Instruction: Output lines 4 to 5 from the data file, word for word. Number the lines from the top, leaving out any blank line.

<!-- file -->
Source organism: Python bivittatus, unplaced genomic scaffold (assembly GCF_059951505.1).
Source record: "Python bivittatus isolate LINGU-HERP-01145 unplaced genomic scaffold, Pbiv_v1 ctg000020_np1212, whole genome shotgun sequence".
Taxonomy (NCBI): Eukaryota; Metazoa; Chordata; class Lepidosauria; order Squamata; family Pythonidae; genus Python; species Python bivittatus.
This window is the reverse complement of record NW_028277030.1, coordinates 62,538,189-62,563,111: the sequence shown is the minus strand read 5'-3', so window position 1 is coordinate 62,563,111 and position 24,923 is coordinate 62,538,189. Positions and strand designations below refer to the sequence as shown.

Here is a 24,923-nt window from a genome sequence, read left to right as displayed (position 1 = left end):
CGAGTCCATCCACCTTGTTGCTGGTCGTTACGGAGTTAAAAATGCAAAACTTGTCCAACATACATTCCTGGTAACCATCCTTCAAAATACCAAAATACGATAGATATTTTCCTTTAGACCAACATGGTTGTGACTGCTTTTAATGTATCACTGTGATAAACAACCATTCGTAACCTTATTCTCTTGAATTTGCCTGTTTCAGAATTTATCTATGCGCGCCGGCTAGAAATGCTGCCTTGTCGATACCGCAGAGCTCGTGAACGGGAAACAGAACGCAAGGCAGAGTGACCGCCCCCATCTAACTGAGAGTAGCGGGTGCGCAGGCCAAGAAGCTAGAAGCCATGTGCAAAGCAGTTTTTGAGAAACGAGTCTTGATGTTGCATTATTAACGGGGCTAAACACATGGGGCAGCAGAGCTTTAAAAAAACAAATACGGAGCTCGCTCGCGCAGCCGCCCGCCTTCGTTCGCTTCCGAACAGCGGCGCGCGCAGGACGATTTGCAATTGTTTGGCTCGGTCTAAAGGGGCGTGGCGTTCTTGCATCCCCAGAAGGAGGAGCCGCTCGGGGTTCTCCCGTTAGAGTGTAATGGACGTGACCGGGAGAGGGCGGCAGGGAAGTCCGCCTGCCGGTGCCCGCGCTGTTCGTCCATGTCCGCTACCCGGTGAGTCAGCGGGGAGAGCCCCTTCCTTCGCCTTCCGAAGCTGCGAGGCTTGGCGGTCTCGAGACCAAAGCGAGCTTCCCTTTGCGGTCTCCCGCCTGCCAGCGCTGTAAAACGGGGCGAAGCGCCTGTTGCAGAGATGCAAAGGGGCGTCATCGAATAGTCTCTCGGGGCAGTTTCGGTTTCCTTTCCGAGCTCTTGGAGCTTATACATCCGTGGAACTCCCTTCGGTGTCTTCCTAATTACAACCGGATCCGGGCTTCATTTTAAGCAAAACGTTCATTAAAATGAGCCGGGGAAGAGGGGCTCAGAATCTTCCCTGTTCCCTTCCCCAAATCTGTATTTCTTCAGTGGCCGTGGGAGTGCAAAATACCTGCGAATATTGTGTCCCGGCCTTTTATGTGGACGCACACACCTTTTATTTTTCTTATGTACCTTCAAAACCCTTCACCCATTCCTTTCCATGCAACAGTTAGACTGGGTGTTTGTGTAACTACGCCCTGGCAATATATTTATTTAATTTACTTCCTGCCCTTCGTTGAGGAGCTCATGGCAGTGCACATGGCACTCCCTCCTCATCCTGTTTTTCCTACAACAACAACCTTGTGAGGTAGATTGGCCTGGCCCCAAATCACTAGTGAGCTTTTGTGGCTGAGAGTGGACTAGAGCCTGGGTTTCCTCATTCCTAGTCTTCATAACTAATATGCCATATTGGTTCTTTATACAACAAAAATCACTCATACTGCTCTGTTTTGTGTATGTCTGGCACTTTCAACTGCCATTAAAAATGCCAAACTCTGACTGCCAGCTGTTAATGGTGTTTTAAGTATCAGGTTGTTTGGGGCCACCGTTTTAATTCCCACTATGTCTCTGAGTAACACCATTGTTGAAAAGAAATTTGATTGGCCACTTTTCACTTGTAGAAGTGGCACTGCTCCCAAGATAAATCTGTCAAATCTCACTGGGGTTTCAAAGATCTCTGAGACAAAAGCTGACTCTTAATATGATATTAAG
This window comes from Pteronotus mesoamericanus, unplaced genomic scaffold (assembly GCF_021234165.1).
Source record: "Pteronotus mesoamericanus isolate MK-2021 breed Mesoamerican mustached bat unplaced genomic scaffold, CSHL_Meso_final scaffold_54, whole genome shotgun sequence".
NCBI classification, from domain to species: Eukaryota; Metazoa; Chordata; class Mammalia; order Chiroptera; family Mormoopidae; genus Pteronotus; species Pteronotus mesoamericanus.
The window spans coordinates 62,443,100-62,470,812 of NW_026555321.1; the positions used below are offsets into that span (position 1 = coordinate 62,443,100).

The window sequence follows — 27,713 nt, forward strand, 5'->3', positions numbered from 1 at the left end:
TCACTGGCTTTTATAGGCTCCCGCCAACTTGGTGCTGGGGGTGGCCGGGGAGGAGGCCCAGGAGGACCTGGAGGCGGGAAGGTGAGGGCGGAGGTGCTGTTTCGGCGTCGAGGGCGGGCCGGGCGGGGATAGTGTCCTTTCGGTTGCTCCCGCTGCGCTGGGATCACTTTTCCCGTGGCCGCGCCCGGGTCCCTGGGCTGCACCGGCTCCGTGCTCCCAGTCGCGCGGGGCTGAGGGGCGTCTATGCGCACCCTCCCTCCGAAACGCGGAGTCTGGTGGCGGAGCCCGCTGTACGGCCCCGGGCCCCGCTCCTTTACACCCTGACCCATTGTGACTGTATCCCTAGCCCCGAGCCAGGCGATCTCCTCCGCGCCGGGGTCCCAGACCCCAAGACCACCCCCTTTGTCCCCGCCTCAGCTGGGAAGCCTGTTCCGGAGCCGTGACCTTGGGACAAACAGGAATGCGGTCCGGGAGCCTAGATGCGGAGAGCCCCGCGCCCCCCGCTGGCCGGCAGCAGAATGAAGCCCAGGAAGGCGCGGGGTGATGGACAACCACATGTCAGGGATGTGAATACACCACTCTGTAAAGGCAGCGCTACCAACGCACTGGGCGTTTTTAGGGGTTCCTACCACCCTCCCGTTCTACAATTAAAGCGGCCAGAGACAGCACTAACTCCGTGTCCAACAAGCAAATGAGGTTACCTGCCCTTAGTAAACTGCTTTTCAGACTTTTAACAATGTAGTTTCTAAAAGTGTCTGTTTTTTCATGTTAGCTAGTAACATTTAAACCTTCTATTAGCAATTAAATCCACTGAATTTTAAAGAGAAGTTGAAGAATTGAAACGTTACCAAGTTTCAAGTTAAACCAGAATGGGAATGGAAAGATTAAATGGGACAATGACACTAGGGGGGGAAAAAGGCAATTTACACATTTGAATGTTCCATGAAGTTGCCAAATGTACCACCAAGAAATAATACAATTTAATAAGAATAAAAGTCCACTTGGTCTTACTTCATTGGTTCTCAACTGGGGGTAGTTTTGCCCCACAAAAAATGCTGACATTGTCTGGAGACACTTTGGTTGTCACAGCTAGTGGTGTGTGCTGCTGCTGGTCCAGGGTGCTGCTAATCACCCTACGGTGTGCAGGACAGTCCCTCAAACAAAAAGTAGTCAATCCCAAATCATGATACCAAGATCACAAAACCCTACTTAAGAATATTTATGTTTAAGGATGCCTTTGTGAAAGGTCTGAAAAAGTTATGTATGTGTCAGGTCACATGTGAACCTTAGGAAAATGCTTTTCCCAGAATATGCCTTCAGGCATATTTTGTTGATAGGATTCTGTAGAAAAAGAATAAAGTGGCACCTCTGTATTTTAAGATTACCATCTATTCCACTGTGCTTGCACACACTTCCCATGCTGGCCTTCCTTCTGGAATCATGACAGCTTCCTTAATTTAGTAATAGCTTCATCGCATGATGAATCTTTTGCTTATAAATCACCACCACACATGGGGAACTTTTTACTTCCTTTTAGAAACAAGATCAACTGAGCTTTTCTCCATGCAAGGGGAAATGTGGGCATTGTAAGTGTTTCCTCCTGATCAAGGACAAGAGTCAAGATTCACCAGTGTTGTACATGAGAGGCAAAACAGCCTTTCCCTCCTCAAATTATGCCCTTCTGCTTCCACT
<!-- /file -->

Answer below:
This window is the reverse complement of record NW_028277030.1, coordinates 62,538,189-62,563,111: the sequence shown is the minus strand read 5'-3', so window position 1 is coordinate 62,563,111 and position 24,923 is coordinate 62,538,189. Positions and strand designations below refer to the sequence as shown.

Here is a 24,923-nt window from a genome sequence, read left to right as displayed (position 1 = left end):